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With “Compliments,” Inside Amy Schumer didn’t need your stinkin’ praise

In SketcHistory, The A.V. Club gets the story behind some of our favorite comedy sketches from the people who made them.

The sketch: “Compliments” from Inside Amy Schumer’s season-one episode “A Porn Star Is Born”


The story: Several twentysomething female friends gradually bump into each other on a New York street corner. One by one, each woman is paid a lavish compliment about her appearance or an exciting new development in her life. In lieu of accepting the praise, they all choose to deflect it in a harsh, self-deprecating manner. The last woman to arrive, Amanda, is told how wonderful her jacket looks. Instead of rejecting the compliment, she offers a sincere “thank you!” Taken aback by Amanda’s unexpected response, her friends immediately kill themselves in dramatic and gruesome ways.

The people:

Amy Schumer, Inside Amy Schumer star and co-creator

Daniel Powell, Inside Amy Schumer executive producer and co-creator

Amy Schumer: I’m pretty sure the sketch was written by Gabe Liedman and [head writer] Jessi Klein. And it came from the fact Jessi and I noticed how much we would deflect compliments. We’d do that around the office to the point where it was already a parody of itself. I’d be like, “I love your skirt!” and she’d say, “Are you serious? This skirt is made of my own shit.”


Daniel Powell: As I remember it, Gabe, who’s also a brilliant stand-up in his own right, did the first couple of drafts. And then Amy and Jessi spent an inordinate amount of time focusing on it and contributing jokes to it. I’m sure for the dozen or so jokes that were in the sketch there were probably 100 more. So it was a matter of picking our favorites. It was such a natural structure to fit joke after joke into, and it became so easy for the writers to pitch for, which is the kind of thing that gets them super excited to work on. The sketch is kind of mathematically efficient in terms of how quickly it gets to the joke, how little time there is in-between each joke, and then how quickly it gets to the payoff. We were really proud of it.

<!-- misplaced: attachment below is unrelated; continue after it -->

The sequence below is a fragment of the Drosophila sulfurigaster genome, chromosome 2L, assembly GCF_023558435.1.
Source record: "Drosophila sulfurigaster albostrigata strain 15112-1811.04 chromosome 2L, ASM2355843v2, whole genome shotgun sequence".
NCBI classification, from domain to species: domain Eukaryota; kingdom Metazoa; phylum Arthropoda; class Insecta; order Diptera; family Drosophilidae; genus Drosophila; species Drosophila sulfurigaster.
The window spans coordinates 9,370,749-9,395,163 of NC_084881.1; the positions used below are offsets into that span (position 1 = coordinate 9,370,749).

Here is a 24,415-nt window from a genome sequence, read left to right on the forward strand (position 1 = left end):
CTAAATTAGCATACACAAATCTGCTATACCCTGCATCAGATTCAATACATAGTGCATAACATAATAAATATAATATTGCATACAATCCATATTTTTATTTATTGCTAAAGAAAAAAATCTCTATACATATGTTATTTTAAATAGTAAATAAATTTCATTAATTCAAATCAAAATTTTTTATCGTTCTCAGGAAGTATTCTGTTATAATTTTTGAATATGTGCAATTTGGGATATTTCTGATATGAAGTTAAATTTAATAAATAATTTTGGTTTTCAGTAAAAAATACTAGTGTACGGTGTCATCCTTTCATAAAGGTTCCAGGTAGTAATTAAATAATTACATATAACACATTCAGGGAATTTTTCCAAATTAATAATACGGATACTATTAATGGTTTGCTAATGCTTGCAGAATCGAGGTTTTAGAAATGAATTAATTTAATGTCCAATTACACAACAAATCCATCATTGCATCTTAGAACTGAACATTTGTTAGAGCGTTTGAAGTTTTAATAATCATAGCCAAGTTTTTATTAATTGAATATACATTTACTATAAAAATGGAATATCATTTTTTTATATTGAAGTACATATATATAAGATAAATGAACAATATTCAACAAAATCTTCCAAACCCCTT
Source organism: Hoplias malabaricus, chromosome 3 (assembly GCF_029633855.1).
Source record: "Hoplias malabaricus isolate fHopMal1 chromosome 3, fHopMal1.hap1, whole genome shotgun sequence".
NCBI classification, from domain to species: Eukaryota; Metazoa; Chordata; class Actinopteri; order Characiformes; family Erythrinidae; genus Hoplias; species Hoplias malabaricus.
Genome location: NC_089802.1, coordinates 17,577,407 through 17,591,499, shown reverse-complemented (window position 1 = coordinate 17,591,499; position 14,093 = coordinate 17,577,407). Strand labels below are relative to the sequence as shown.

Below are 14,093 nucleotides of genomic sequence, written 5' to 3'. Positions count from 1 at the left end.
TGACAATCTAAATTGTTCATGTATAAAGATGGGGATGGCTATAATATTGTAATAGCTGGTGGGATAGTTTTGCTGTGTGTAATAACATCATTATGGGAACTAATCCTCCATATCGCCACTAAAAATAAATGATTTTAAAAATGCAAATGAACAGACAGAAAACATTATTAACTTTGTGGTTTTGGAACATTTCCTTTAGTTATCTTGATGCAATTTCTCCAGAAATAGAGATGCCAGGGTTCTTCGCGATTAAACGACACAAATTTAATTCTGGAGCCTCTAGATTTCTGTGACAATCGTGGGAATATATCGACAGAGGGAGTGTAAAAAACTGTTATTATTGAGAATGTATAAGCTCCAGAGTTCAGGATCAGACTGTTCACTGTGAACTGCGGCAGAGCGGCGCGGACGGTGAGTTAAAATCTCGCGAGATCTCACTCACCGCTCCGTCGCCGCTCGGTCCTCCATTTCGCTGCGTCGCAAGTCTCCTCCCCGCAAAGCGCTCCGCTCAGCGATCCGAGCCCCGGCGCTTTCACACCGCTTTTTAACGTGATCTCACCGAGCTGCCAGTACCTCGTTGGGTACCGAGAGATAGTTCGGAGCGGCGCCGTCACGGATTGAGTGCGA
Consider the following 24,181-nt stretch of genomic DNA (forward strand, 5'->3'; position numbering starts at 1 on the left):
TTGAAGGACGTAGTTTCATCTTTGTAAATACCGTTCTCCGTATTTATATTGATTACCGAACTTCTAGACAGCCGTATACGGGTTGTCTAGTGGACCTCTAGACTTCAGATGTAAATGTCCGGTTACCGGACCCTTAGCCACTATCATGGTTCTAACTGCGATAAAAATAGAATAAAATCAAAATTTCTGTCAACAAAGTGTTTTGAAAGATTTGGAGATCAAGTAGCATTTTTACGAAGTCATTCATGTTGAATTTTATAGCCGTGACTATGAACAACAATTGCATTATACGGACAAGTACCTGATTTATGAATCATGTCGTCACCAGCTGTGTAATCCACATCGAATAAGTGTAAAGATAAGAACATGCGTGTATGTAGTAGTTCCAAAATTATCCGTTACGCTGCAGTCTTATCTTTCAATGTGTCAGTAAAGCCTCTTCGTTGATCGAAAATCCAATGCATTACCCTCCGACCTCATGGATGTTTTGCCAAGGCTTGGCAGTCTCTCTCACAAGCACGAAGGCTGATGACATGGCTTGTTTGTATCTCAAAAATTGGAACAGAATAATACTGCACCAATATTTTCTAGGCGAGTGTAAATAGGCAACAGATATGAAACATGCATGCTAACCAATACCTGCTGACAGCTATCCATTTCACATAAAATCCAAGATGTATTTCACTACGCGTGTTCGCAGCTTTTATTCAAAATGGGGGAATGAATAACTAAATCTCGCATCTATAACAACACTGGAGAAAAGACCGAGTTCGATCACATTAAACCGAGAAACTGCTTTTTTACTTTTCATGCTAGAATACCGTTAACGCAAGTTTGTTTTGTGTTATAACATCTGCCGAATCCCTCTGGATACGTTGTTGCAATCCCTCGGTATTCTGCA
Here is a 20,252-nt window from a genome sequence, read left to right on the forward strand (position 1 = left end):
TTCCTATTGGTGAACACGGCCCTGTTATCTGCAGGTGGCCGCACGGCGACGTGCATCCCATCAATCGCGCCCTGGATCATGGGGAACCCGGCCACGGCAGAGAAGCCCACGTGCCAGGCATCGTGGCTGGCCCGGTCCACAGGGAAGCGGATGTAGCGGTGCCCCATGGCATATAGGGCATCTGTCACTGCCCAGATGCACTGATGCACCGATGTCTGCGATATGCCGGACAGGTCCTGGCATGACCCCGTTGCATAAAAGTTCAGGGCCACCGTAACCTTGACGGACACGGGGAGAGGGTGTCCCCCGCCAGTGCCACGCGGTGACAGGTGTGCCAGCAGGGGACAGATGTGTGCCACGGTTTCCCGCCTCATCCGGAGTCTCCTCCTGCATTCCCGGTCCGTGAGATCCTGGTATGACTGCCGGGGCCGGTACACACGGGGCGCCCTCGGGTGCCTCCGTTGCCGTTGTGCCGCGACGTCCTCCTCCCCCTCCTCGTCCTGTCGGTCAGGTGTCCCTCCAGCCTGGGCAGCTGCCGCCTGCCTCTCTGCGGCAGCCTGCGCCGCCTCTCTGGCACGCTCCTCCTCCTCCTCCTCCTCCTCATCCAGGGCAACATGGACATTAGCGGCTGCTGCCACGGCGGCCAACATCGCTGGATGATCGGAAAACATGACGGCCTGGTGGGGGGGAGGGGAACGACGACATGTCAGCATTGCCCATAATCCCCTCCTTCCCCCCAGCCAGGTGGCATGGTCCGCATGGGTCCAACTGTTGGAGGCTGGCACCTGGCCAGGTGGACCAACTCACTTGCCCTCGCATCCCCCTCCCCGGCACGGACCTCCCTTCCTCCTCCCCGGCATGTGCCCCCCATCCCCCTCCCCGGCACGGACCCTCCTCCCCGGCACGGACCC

AS: We were surprised when it went viral, though. We didn’t think we were making some revolutionary social commentary. Even though some of our other videos have more hits on YouTube, I feel like this was the one that made people notice the show. Where they’d think, “Oh shit, this is a behavior we all do, and what does that say about us?” This idea of how nearly impossible it is to just say “thanks.”


DP: There’s no question that coming out of season one, this was almost always the sketch people brought up when they talked about the show. It helped guide us for season two, where we felt, “Okay, there’s something to be said for commenting on these specific types of behavior.” Not that we’d do that for every sketch—that would be a huge mistake. We’re not above doing a sketch, for example, where Amy’s so afraid of horror movies that every time she gets scared she farts. [Laughs.] But we also know that if we put a sketch like that in an episode, it’s probably best if we balance it with something with some level of commentary.


AS: It was a really fun shoot. Steve Tsuchida directed it, and having Abby Elliott on set, we were kind of starstruck. And everybody was down for it. All the performers had the option of half-committing [to their characters’ suicides], because we could always add in the effects after. But every girl was like, “No—can you show me how to make it look like I just twisted my neck off?”